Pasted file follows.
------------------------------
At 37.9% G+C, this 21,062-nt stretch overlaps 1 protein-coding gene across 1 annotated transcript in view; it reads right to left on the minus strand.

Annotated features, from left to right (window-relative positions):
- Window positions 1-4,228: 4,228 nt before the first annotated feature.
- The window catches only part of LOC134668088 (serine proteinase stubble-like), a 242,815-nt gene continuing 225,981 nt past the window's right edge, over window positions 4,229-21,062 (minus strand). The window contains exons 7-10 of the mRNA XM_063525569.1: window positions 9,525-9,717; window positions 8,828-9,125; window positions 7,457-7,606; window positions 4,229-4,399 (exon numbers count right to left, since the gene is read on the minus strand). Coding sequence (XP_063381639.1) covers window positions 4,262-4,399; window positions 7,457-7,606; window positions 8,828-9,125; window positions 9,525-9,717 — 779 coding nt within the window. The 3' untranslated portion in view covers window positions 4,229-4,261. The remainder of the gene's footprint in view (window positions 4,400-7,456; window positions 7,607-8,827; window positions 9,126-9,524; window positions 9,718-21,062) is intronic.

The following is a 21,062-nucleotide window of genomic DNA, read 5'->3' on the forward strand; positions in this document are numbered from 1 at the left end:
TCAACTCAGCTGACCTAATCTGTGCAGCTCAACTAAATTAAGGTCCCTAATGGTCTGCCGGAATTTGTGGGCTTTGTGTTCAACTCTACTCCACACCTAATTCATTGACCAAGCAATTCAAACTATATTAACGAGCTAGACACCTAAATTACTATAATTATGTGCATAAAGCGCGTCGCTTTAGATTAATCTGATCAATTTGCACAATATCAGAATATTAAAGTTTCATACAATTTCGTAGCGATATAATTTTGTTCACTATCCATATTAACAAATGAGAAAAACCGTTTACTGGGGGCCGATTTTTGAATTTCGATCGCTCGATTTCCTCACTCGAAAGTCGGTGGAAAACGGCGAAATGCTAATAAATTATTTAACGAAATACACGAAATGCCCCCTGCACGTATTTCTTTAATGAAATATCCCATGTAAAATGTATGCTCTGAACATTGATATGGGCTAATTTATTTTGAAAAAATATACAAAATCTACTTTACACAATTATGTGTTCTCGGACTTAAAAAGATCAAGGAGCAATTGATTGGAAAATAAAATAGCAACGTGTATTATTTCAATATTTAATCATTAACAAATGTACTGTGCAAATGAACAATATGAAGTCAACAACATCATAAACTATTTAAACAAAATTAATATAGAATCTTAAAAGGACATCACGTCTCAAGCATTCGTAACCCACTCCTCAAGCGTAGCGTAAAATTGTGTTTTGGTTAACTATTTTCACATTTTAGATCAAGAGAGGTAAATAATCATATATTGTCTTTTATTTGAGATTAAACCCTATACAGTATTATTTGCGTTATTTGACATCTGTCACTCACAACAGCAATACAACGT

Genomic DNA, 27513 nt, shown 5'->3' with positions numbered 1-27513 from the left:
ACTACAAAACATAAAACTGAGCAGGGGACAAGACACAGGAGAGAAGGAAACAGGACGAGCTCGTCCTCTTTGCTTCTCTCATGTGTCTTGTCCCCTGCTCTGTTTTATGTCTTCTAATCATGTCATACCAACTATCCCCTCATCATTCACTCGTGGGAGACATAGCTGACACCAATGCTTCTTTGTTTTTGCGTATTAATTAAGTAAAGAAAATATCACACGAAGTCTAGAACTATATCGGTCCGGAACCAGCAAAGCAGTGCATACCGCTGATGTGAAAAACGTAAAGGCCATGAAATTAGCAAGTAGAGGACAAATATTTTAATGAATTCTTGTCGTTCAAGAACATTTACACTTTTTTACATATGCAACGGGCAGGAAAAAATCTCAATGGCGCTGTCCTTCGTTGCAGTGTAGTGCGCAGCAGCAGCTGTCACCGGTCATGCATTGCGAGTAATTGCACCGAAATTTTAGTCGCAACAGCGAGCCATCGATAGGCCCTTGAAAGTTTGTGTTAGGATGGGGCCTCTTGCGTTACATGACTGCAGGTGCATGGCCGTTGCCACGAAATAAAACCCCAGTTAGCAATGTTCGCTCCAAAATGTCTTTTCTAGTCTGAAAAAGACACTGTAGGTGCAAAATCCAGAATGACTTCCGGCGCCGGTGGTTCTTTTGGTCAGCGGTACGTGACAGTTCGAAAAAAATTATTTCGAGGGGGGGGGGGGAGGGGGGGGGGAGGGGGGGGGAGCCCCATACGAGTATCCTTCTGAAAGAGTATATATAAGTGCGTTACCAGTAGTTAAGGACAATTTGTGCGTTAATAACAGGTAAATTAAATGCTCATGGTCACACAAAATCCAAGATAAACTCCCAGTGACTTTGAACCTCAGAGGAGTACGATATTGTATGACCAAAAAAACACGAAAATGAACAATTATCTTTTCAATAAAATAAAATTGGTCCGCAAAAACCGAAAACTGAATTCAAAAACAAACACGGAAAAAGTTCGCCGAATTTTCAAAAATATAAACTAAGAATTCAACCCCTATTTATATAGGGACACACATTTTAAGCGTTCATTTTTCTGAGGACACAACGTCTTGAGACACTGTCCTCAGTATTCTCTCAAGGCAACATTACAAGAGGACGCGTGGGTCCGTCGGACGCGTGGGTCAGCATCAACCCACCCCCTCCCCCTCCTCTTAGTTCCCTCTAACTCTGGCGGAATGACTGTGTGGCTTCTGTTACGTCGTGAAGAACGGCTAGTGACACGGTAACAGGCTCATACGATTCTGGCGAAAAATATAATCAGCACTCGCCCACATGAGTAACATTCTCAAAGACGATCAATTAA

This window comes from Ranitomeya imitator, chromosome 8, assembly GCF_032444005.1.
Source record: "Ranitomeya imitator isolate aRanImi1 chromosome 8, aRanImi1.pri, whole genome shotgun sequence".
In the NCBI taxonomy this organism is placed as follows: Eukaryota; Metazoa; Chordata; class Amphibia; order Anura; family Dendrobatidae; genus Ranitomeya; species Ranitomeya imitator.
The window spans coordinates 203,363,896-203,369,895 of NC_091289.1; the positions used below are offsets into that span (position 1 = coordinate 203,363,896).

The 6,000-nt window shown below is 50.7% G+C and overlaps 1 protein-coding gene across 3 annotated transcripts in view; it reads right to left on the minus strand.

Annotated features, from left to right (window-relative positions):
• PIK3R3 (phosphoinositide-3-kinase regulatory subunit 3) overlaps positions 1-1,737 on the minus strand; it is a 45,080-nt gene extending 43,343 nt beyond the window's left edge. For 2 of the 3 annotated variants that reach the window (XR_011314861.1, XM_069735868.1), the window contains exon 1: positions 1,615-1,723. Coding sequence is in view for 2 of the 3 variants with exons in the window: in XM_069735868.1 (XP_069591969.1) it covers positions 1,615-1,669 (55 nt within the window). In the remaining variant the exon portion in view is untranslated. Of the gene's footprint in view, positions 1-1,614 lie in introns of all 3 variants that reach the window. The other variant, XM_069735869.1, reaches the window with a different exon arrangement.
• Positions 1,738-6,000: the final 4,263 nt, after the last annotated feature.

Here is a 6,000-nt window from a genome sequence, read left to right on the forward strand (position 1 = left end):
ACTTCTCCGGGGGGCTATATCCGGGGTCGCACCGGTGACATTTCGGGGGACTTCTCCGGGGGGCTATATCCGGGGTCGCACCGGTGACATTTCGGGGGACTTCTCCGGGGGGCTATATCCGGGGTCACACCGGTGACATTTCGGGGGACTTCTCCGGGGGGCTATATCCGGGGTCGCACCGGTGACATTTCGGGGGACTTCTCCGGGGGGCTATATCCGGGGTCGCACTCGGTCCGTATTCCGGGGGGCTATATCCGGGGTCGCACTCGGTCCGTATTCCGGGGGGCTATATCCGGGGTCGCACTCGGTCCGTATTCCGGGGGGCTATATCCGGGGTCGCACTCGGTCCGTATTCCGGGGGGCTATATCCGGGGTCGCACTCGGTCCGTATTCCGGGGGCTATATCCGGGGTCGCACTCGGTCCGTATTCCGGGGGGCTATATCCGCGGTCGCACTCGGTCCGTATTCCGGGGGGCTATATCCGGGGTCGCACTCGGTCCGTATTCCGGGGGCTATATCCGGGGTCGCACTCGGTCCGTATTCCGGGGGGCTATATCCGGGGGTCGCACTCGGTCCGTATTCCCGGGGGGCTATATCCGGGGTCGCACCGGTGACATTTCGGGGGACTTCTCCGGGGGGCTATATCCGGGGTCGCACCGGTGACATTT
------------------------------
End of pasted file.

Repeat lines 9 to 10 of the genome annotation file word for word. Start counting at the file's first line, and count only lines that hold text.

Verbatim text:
This window comes from Ranitomeya imitator, chromosome 8, assembly GCF_032444005.1.
Source record: "Ranitomeya imitator isolate aRanImi1 chromosome 8, aRanImi1.pri, whole genome shotgun sequence".